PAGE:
S&P 500 index 2% upside, 20% downside, says Gundlach
Indicating a dreadful risk-reward trade-off, Standard& Poor's 500 index has two percent upside and 20 percent downside, says money manager Jeffrey Gundlach. He considers betting on stocks as a big loss proposition. The recent rebound in the market is considered to be a 'bear market rally.'
The US stocks benchmark S&P 500 index suffered losses during the past two weeks as selloff in energy stocks increased pressure. Worsening economic data from Asia has further dampened the market confidence. The latest data showed the drop in China's exports and weakening in Japan's economy. Investors preferred to take risk before the meeting of central bankers in Europe and the US.
Jeffrey Gundlach says the market is in a bear rally. According to Gundlach, Standard & Poor's 500 index has about two percent upside and 20 percent downside potential. Bloomberg reports that with domestic stock markets moving weaker with losses, the chances of recession in the US are low, says Gundlach. Oil inventories are still high though, while demand is weak. This makes immediate recovery in energy markets bleak in near term.
Gundlach sees high chances of bankruptcy in the energy sector. Several corporate firms are facing the danger of further downgrading and this will impact banks' lending as well. The default rate is set to soar as recovery rates are likely to be disappointing. Borrowers in the energy sector were leveraging heavily.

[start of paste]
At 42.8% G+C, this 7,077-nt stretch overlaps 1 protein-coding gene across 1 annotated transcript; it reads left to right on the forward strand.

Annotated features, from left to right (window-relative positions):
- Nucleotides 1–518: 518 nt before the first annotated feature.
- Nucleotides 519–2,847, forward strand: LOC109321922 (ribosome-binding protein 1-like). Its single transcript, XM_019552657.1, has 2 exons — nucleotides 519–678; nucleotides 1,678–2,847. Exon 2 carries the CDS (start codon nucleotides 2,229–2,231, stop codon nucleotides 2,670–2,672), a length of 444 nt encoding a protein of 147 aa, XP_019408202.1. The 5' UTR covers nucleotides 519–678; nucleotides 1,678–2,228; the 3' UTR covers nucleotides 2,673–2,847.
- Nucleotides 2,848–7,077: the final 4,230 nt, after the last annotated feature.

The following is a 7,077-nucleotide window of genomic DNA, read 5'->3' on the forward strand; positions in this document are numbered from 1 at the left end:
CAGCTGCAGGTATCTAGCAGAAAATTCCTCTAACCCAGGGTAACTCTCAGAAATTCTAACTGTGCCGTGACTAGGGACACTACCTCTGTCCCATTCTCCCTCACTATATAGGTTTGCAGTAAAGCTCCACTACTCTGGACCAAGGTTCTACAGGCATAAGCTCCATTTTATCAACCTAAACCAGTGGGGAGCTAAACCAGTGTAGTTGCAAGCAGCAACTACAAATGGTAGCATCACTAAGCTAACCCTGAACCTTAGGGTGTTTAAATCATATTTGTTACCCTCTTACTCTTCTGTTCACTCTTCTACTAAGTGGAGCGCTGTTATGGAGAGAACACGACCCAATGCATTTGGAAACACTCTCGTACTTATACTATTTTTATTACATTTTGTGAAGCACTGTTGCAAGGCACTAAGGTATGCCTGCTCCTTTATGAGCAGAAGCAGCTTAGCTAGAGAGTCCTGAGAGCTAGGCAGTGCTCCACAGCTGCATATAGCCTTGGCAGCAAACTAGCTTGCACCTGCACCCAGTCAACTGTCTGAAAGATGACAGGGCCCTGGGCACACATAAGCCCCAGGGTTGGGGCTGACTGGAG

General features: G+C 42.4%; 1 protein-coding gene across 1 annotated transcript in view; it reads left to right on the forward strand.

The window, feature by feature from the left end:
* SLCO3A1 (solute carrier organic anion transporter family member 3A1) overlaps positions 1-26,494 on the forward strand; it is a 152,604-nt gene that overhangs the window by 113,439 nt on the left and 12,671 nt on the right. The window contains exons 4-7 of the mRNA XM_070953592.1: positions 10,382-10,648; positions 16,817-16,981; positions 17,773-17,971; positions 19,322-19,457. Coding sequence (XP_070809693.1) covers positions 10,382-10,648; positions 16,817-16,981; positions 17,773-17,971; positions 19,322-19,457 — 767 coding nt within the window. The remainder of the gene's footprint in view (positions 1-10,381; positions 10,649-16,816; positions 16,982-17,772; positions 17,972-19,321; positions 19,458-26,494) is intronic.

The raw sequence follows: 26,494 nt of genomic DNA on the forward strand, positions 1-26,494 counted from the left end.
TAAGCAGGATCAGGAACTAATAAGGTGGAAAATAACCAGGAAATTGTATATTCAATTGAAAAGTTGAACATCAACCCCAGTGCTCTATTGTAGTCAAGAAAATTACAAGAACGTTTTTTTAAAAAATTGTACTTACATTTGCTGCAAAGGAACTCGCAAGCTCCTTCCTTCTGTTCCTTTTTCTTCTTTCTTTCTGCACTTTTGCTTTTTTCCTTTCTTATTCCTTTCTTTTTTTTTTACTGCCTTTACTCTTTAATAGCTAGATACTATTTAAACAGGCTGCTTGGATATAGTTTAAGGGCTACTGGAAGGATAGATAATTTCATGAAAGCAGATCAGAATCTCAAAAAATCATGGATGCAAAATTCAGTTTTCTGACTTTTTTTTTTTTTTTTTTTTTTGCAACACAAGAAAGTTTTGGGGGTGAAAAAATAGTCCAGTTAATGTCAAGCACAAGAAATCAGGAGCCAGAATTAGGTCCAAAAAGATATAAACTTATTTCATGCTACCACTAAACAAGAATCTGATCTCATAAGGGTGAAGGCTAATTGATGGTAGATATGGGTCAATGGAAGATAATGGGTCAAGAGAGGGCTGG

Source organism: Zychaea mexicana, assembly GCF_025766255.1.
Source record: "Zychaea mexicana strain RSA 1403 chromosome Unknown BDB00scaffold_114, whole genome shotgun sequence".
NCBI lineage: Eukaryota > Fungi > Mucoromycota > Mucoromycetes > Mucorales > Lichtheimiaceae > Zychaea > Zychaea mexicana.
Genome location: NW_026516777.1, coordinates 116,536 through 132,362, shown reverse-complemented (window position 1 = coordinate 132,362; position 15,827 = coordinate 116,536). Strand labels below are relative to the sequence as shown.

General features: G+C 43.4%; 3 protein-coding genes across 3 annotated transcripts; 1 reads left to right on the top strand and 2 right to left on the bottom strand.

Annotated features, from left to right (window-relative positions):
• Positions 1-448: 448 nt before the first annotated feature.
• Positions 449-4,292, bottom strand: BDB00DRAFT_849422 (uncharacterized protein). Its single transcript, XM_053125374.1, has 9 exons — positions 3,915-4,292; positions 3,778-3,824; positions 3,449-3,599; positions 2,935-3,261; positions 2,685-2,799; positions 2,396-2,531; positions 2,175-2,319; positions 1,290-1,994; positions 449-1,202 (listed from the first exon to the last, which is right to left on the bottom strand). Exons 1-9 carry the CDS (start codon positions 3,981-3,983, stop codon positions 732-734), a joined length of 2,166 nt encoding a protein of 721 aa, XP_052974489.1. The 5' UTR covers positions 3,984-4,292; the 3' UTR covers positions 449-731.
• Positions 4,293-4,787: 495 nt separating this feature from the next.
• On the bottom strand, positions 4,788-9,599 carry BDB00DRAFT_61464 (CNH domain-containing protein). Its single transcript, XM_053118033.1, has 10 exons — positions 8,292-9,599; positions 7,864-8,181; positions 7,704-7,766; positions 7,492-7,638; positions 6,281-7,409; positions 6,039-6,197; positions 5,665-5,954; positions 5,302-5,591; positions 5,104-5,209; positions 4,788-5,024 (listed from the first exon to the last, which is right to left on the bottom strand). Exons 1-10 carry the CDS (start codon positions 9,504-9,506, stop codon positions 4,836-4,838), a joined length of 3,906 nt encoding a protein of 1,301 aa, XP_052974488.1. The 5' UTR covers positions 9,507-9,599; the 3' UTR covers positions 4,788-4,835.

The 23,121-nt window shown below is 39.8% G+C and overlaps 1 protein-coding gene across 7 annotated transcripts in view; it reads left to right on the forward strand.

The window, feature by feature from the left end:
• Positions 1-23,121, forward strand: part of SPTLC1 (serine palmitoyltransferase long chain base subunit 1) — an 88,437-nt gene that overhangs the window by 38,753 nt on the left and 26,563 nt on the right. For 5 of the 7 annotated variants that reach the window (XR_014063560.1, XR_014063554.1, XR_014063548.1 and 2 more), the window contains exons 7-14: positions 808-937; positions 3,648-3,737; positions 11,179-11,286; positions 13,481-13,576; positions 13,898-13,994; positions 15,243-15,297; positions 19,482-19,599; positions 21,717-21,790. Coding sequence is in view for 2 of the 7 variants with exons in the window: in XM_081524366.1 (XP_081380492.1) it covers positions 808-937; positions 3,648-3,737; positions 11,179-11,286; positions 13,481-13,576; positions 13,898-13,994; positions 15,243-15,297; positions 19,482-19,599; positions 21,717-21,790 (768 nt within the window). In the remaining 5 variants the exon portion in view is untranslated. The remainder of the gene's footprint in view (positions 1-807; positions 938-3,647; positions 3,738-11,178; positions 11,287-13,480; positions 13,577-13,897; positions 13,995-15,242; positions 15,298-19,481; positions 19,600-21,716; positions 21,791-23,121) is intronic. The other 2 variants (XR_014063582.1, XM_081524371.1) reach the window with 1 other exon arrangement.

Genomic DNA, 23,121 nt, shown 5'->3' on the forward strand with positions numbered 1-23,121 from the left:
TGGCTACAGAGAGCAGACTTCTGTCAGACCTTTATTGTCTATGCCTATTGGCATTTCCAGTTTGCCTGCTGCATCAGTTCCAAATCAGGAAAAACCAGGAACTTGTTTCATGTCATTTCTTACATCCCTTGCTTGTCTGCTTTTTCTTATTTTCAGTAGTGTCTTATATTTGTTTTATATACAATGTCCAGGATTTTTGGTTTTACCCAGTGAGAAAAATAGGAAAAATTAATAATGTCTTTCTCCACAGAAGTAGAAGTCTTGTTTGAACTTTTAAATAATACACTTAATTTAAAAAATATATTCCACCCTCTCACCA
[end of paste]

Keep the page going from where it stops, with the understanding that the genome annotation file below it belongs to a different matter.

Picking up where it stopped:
USA Today further adds that stocks went down from the first session of 2016 until 11 February. Then rebound taken place from following session, Standard & Poor's 500 index rallied 9.3 percent paring early losses to just 2.15 percent for the year so far. The eased down fears about the US economy infused fresh buying interest into stocks that triggered a strong rebound.
Meanwhile, renewed concerns about global growth are impacting the Wall Street. Asian data has further contributed to anxiety that's already in place on assumptions that monetary policy wouldn't be enough to support the global economy. S&P 500 index recorded its best three-week upward stretch since 2014.
During the past two weeks, Standard & Poor's 500 index suffered the most. Energy stocks and disappointing Asian economic data put more pressure on S&P 500 index. Commodity and banking stocks, which supported the recent gains on the Wall Street, turned weaker. S&P 500 index fell 1.1 percent 1979.28 in New York indicating its first drop in March, as reported by Financial Review.
Gold rose 19 percent this year so far to $1,262 per ounce. Gold price is forecast to reach $1,400 an ounce. Gundlach recommends 'stay long' on the yellow metal. Negative interest rates in Europe and Japan are affecting their currencies with Euro and Yen rising against the US dollar since central bankers moved rates to below zero level.
Gundlach manages $56-billion DoubleLine Total Return Bond Fund with Philip Barach. Los Angeles-based Double Line Capital's major mutual fund has surpassed 99 percent of Bloomberg peers during the past five years and 58 percent since 2016.